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Latitude: 50.9293 / 50°55'45"N
Longitude: -2.7555 / 2°45'19"W
OS Eastings: 346999
OS Northings: 114701
OS Grid: ST469147
Mapcode National: GBR MH.PRQY
Mapcode Global: FRA 563N.B93
Plus Code: 9C2VW6HV+PQ
Entry Name: Strapp Farmhouse, Granary Cottage, Barn Cottage and Old Hay Barn
Listing Date: 19 April 1961
Last Amended: 11 April 2019
Source: Historic England
Source ID: 1251501
English Heritage Legacy ID: 263533
Location: Chiselborough, South Somerset, Somerset, TA14
Civil Parish: Chiselborough
Traditional County: Somerset
Lieutenancy Area (Ceremonial County): Somerset
Farmhouse, dating from late C16; substantially remodelled in mid-C17; further alterations in the late C18, C19 and C20. Attached former agricultural ranges of the C17 and C18, converted to three dwellings (Granary Cottage, Barn Cottage and Old Hay Barn) in late C20.
Farmhouse, dating from late C16; substantially remodelled in mid-C17; further alterations in the late C18, C19 and C20. Attached former agricultural ranges of C17 and C18, converted to three dwellings (Granary Cottage, Barn Cottage and Old Hay Barn) in late C20.
MATERIALS: Strapp Farmhouse and Granary Cottage are constructed of cut and squared Hamstone and Hamstone and limestone rubble with ashlar dressings. The pitched roofs were originally thatched, and are covered mostly with double Roman clay tiles, but one bay and the rear outbuilding have Welsh slates. There are high stepped coped gables and brick chimney stacks. Barn Cottage and Old Hay Barn to left are built of rubble Hamstone which is brought to course, with a slate covering to the front pitch of the roof and plain tiles to the rear. The western end has stepped coped gable and a late-C20 brick stack.
PLAN: a linear arrangement of attached rectangular buildings, orientated north-east to south-west, and comprising, from east to west, the farmhouse, a former cider house (Granary Cottage) and a former mixing house and barn (Barn Cottage and Old Hay Barn). The farmhouse has a two-room, cross-passage plan with two rear wings of one bay and an attached single-storey outbuilding also to the rear. Granary Cottage is a two-storey building of three bays. Abutting its west gable end is a five-bay building of one phase of construction which was converted to Barn Cottage and Old Hay Barn in the late C20.
STRAPP FARMHOUSE and GRANARY COTTAGE
EXTERIOR: the building has two storeys, except for eastern rear wing which has one-and-a-half storeys under a catslide roof and the single-storey outbuilding attached to this. The front elevation contains, from right to left at ground-floor level, two flat-headed, hollow-chamfered mullioned stone windows of two lights with labels; a recessed entrance that has a triangular-headed door surround with ogee-step hollow mouldings, decorated spandrels inscribed with the initials GA to left and the date 1576 to right and a boarded door with strap hinges. To the left of the doorway is an C18 three-light window with wooden frame, iron casements, leaded panes and a wrought-iron quadrant curl stay. Further to the left is a two-light timber casement and an inserted entrance with a late-C20 timber door, both under concrete lintels, and to the left-hand bay is a three-light window in a Hamstone surround with hollow-chamfered mullions and labels. To the first floor are two C19/C20 casement windows that each has a single toplight and three C18 three-light windows with wooden frames, iron casements, leaded panes and wrought-iron quadrant curl stays. The right (east) return is built of stone rubble and contains an ovolo-moulded, single-light, stair window with a dripmould set high in the wall and a multi-paned casement window under a segmental brick lintel to both the ground and upper floors. Scars in the masonry at ground-floor level may mark the position of an earlier oven which has been removed. Most of the windows in the rear elevation are late-C20 timber casements under lintels of either timber or concrete. There is one C19 three-light casement, and in the two-storey wing, which has stepped coped gables and a rebuilt brick stack, is a stone-mullioned, ground-floor window which has been partially-infilled and contains an inserted C20 window, and a hollow-chamfered, mullioned window of two lights with labels to the first floor. To the right of the wing is a plank door with moulded fillets and nails in a square-headed surround. High in the west gable wall (of Granary Cottage) is a small oculus.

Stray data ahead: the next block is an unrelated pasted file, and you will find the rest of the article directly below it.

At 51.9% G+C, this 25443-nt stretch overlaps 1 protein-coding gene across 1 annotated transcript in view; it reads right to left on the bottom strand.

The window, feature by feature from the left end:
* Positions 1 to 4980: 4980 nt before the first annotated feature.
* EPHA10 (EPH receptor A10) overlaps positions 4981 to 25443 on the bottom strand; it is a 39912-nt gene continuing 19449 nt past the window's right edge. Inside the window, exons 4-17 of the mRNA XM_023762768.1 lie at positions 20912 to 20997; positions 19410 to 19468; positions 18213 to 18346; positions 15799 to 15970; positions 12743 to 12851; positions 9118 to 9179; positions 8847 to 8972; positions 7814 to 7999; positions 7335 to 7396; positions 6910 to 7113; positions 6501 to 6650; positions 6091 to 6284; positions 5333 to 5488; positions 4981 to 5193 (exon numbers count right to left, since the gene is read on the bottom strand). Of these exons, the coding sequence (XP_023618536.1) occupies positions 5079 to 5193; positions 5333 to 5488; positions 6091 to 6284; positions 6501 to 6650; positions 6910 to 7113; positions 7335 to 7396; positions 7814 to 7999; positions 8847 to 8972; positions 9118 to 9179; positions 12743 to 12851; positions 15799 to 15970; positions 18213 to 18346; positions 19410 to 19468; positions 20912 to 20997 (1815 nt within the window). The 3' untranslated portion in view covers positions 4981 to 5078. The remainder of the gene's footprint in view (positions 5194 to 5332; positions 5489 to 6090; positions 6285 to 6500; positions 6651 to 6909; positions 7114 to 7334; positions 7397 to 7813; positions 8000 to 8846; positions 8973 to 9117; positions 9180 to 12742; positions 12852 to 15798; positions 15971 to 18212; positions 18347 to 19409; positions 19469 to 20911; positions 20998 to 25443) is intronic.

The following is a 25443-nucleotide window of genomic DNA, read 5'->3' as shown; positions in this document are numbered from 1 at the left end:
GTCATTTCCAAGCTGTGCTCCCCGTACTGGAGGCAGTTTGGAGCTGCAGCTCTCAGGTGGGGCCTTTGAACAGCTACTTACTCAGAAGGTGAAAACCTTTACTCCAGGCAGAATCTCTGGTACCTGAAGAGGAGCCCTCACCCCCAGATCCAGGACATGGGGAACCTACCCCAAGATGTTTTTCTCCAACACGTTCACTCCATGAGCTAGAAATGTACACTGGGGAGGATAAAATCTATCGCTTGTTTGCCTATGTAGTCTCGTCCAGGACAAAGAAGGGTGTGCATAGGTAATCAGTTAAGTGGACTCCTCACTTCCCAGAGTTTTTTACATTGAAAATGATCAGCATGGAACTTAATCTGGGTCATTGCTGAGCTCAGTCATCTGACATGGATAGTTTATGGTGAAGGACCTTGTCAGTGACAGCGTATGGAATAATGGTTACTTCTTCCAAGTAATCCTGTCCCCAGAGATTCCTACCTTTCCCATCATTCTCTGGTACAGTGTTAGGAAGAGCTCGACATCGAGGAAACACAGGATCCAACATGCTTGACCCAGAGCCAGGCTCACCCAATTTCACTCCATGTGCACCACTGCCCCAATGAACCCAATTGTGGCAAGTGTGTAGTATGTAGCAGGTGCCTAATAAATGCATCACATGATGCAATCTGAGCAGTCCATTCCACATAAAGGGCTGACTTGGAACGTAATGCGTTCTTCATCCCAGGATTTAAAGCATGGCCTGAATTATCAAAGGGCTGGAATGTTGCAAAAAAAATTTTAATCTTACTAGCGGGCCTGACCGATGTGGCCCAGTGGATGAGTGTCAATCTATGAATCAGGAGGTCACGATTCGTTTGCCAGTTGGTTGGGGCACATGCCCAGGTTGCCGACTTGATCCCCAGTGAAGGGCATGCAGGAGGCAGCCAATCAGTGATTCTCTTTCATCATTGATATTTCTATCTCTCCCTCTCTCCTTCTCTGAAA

INTERIOR: STRAPP FARMHOUSE has a central passage. The room to the left has a fireplace, much reduced in size, with a Hamstone surround with bead moulding to the jambs and lintel. The recess on either side of the fireplace has fitted shelves and cupboards that have doors with raised and fielded panels. An opening in the north-west corner of the room which previously led through to the former cider cellar (Granary Cottage) has been infilled. There is a corresponding, infilled opening, used as a cupboard in the room above. The right-hand principal room has exposed ceiling beams with deep, flat chamfers and cyma stops. The large fireplace has been mostly infilled, but a historic building report (Dallimore, 1991) indicates that it had an oven and a curing chamber. A corridor has been created from the rear part of this room. It contains the staircase and provides access to the rear wings. The two-storey wing has a corner fireplace (infilled) at ground- and first-floor levels. The roof of STRAPP FARMHOUSE was not inspected (2019), but is understood to date principally from the late C18 although some earlier trusses are present in the eastern half of the building and in the two-storey wing. The interior of GRANARY COTTAGE has late-C20 partition walls and joinery. It has A-frame roof trusses that have collars and two rows of staggered butt purlins. The rafters are late C20 and the trusses have been strengthened with steel tie beams.